The White House, Congress and just about everyone else debating HR 3200 and other pending legislative delights, have overlooked yet another factor in the high cost of health care: Illegal activities by pharmaceutical companies. When caught, they pay large fines (that could be increased) but they also pay large settlements in lawsuits over false claims about their marketed drugs. Under the law, drug companies can only market their drugs for FDA approved uses. Doctors can, however, prescribe them for any use (called off label use). Giant drug maker Pfizer is about to pay the Federal Government the largest settlement of its kind -$2.3 billion – over charges that it illegally promoted several of its drugs.
By the end of the year, Pfizer will have sealed a $68 billion deal to purchase another pharmaceutical company, Wyeth. Time was when Wyeth seemed the most sued pharma company in the world. Wyeth made drugs marketed as Redux and Pondimin, which were used as the fenfluramine half of the fen-phen combination formula for weight reduction that caused valvular heart failure in some patients. [http://en.wikipedia.org/wiki/Fen-phen] It was alleged that Wyeth knew the drug could be fatal and did not withdraw it in a timely manner from the market. They suffered legal damages of over $13 billion – a hefty sum that kept them from being a buyout candidate for many years.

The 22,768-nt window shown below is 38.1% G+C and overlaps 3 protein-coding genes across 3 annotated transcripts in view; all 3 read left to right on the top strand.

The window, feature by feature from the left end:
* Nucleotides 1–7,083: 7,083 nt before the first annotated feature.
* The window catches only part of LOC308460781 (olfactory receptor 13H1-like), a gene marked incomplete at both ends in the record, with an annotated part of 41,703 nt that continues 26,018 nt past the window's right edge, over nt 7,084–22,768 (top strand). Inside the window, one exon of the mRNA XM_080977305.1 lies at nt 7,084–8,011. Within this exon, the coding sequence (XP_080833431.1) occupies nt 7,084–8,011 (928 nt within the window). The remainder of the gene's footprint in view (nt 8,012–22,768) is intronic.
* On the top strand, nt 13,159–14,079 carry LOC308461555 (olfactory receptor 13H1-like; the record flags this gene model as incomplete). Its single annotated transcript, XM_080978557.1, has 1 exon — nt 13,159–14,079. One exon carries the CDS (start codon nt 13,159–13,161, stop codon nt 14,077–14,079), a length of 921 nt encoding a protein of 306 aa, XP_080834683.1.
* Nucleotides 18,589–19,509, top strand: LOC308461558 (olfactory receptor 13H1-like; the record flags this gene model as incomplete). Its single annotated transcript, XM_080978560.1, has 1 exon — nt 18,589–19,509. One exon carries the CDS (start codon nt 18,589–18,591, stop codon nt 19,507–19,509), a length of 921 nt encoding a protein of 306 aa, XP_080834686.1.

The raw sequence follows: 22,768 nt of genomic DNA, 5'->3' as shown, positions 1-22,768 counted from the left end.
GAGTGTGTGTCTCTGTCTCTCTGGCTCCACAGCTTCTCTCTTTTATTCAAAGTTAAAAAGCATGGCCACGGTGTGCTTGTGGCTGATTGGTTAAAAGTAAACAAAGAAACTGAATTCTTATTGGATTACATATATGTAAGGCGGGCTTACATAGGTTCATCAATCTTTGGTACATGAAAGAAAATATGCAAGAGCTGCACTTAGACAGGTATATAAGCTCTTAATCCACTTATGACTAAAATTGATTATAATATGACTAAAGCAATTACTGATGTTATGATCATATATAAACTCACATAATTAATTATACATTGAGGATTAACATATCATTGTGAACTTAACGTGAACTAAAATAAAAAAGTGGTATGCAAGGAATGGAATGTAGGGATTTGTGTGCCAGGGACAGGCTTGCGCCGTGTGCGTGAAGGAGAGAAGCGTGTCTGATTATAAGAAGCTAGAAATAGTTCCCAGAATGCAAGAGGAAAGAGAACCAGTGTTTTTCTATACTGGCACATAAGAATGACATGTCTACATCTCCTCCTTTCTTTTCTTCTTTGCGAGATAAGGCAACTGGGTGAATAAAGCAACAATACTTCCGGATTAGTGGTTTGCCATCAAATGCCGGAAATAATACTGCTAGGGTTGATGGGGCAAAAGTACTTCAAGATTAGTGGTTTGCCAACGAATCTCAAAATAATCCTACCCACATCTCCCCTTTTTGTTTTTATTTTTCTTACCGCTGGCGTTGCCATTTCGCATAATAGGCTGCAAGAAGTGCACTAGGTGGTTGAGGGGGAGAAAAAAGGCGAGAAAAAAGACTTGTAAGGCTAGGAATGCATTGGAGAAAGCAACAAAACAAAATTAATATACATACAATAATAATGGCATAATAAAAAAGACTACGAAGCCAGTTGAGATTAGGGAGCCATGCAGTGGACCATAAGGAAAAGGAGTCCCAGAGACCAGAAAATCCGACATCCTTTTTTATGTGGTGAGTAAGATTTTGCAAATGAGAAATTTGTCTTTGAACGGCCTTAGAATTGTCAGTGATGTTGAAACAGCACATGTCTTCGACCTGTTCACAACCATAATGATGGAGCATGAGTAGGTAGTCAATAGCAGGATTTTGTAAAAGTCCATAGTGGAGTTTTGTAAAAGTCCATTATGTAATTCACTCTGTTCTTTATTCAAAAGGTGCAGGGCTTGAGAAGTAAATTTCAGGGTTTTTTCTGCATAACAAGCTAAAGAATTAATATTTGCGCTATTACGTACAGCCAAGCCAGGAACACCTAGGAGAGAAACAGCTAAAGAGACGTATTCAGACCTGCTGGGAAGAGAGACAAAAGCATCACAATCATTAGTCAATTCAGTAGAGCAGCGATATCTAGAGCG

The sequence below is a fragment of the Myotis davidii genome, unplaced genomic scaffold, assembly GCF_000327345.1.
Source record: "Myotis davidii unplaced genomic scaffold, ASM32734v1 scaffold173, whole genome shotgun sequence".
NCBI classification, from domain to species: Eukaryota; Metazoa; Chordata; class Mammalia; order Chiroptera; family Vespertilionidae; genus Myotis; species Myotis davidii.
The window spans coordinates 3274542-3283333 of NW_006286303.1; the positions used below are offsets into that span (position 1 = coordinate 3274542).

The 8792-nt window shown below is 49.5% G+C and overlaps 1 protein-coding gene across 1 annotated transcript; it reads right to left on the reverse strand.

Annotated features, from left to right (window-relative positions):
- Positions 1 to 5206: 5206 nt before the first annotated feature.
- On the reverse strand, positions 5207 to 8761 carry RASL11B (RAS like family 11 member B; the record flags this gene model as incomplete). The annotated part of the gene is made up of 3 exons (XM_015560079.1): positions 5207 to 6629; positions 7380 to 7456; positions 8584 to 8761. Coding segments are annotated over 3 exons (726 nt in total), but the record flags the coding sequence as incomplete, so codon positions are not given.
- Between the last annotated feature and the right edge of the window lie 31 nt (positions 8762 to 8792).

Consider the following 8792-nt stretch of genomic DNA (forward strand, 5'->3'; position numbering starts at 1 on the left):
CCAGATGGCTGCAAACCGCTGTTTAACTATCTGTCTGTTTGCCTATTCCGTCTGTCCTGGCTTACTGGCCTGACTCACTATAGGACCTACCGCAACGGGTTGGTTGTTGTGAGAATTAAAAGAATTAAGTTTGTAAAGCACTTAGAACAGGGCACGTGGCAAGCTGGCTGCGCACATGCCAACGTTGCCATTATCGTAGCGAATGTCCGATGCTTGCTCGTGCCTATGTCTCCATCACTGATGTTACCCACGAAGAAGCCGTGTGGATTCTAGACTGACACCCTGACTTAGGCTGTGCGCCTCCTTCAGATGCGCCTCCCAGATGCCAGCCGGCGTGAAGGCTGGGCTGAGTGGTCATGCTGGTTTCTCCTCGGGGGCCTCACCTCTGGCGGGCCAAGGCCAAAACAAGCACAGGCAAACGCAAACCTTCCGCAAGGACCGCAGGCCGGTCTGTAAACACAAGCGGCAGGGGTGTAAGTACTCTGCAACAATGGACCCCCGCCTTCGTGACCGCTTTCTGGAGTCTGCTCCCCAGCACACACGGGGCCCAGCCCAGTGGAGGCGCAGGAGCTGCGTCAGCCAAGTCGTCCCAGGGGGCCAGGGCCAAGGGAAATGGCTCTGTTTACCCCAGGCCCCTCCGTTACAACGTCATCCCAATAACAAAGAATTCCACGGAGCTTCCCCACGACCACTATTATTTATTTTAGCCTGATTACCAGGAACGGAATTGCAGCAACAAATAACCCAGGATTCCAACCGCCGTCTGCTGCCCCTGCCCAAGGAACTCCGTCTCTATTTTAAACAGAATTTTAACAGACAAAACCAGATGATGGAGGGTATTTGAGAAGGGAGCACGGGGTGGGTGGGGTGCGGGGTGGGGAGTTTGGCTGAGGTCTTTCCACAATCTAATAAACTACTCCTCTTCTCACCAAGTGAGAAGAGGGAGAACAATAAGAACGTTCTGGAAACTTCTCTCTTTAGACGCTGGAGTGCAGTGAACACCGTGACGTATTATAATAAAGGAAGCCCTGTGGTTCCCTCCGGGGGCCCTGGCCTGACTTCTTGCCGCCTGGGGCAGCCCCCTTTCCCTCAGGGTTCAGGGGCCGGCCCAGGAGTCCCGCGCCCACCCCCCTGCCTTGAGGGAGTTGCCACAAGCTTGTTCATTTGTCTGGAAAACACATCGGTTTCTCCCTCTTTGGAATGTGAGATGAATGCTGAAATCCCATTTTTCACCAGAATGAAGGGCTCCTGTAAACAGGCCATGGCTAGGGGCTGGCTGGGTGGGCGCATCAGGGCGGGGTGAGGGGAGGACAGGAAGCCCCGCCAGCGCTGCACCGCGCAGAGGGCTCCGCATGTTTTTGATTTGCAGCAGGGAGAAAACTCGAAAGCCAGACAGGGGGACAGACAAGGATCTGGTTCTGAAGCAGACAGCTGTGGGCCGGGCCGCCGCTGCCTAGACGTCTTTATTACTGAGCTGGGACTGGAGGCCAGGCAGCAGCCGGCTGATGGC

Pfizer and Wyeth are prime examples of the high stakes business big pharma has become. Research costs are substantial, CEO salaries excessive and of course there is the costly retention of large legal departments to fend off lawsuits. Drugs cause changes within the human body and that’s the tricky part – the sometimes costly part.
Congress and the President are in no way thinking of tort reform as part of reducing the cost of health care. When one thinks of tort reform, one immediately thinks of lawsuits directed at health care providers. But what about lawsuits against the drug makers that may need to be capped to keep costs down? In short: here are two large areas of needed cost containment NOT considered in the current debates. Either our leaders are ill informed (no pun intended) or deaf and blind. But of course, how silly of me, they are, for the most part, attorneys and would one attorney tell another attorney that his business practices need to be “managed”?